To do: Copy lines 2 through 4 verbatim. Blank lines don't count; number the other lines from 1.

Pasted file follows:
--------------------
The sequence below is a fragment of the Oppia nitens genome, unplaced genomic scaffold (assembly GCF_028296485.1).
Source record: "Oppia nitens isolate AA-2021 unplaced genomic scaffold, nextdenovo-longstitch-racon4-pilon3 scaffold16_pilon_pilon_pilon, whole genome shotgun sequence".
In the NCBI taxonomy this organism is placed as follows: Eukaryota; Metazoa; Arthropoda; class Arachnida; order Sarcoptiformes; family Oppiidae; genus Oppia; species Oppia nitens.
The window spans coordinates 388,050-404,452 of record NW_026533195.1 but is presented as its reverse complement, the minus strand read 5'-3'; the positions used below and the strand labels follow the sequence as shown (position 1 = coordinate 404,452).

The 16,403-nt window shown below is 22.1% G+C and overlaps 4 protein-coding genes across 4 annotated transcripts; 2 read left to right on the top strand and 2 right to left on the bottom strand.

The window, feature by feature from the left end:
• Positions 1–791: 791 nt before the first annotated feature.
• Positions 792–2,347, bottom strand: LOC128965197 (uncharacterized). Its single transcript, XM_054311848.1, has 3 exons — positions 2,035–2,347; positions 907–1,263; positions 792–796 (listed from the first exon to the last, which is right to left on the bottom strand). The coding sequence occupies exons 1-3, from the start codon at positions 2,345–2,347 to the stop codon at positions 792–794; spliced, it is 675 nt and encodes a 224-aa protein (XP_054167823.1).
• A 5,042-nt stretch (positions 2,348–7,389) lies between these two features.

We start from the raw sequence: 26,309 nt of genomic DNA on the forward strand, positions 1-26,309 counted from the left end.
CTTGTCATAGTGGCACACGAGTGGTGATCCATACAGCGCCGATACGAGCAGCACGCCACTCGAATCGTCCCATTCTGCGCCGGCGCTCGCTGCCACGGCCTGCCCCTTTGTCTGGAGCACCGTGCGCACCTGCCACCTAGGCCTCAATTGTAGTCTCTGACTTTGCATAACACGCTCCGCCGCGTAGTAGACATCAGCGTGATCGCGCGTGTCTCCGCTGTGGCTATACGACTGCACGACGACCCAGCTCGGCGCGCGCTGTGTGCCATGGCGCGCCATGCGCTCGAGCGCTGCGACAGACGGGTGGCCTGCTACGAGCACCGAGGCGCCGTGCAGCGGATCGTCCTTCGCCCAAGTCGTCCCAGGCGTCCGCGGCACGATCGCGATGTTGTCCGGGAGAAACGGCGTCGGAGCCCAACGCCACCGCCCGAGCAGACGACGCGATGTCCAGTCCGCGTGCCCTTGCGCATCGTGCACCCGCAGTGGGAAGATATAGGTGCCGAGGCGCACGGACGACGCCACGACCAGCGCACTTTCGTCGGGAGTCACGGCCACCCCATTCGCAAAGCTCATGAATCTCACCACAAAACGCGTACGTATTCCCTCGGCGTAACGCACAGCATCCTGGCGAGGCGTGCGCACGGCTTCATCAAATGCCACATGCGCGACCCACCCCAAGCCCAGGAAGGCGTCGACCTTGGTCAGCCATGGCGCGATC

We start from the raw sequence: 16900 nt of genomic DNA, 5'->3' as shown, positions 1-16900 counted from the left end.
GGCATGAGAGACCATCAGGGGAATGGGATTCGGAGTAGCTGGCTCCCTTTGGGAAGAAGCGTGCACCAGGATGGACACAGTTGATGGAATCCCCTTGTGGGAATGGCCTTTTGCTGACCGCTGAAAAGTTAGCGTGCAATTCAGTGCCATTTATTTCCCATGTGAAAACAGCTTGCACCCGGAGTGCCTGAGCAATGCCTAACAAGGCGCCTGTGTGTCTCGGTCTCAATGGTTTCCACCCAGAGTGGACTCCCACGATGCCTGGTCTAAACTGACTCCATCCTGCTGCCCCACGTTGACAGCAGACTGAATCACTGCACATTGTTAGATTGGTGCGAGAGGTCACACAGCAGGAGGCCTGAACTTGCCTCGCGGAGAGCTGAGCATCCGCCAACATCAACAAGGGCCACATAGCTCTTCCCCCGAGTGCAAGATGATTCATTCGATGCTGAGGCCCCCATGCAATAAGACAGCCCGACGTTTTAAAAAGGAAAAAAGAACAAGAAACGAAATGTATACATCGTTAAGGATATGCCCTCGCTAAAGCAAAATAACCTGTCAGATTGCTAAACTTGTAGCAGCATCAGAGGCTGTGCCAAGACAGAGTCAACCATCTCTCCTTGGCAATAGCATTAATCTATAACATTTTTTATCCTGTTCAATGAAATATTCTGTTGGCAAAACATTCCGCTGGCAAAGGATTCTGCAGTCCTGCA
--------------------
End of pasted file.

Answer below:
Source record: "Oppia nitens isolate AA-2021 unplaced genomic scaffold, nextdenovo-longstitch-racon4-pilon3 scaffold16_pilon_pilon_pilon, whole genome shotgun sequence".
In the NCBI taxonomy this organism is placed as follows: Eukaryota; Metazoa; Arthropoda; class Arachnida; order Sarcoptiformes; family Oppiidae; genus Oppia; species Oppia nitens.
The window spans coordinates 388,050-404,452 of record NW_026533195.1 but is presented as its reverse complement, the minus strand read 5'-3'; the positions used below and the strand labels follow the sequence as shown (position 1 = coordinate 404,452).